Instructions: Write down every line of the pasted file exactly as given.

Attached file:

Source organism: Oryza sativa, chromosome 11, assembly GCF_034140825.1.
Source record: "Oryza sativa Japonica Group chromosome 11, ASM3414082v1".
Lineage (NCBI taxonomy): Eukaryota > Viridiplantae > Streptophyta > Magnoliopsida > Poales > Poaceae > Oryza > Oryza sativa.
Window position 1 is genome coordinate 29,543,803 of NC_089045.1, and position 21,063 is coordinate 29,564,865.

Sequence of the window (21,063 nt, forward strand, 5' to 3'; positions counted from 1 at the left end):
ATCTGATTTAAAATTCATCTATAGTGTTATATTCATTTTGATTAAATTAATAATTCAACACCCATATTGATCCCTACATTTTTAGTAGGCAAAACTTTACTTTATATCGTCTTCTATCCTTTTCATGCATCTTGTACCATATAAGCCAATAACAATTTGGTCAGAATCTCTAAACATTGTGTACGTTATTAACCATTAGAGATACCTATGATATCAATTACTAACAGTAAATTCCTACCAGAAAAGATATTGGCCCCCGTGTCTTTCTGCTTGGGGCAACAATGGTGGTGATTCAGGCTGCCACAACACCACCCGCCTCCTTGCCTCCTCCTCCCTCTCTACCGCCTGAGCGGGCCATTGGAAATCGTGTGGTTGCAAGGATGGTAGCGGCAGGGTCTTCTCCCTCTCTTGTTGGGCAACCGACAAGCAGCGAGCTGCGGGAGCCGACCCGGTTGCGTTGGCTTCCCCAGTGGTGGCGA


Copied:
Source organism: Oryza sativa, chromosome 11, assembly GCF_034140825.1.
Source record: "Oryza sativa Japonica Group chromosome 11, ASM3414082v1".
Lineage (NCBI taxonomy): Eukaryota > Viridiplantae > Streptophyta > Magnoliopsida > Poales > Poaceae > Oryza > Oryza sativa.
Window position 1 is genome coordinate 29,543,803 of NC_089045.1, and position 21,063 is coordinate 29,564,865.

Sequence of the window (21,063 nt, forward strand, 5' to 3'; positions counted from 1 at the left end):
ATCTGATTTAAAATTCATCTATAGTGTTATATTCATTTTGATTAAATTAATAATTCAACACCCATATTGATCCCTACATTTTTAGTAGGCAAAACTTTACTTTATATCGTCTTCTATCCTTTTCATGCATCTTGTACCATATAAGCCAATAACAATTTGGTCAGAATCTCTAAACATTGTGTACGTTATTAACCATTAGAGATACCTATGATATCAATTACTAACAGTAAATTCCTACCAGAAAAGATATTGGCCCCCGTGTCTTTCTGCTTGGGGCAACAATGGTGGTGATTCAGGCTGCCACAACACCACCCGCCTCCTTGCCTCCTCCTCCCTCTCTACCGCCTGAGCGGGCCATTGGAAATCGTGTGGTTGCAAGGATGGTAGCGGCAGGGTCTTCTCCCTCTCTTGTTGGGCAACCGACAAGCAGCGAGCTGCGGGAGCCGACCCGGTTGCGTTGGCTTCCCCAGTGGTGGCGA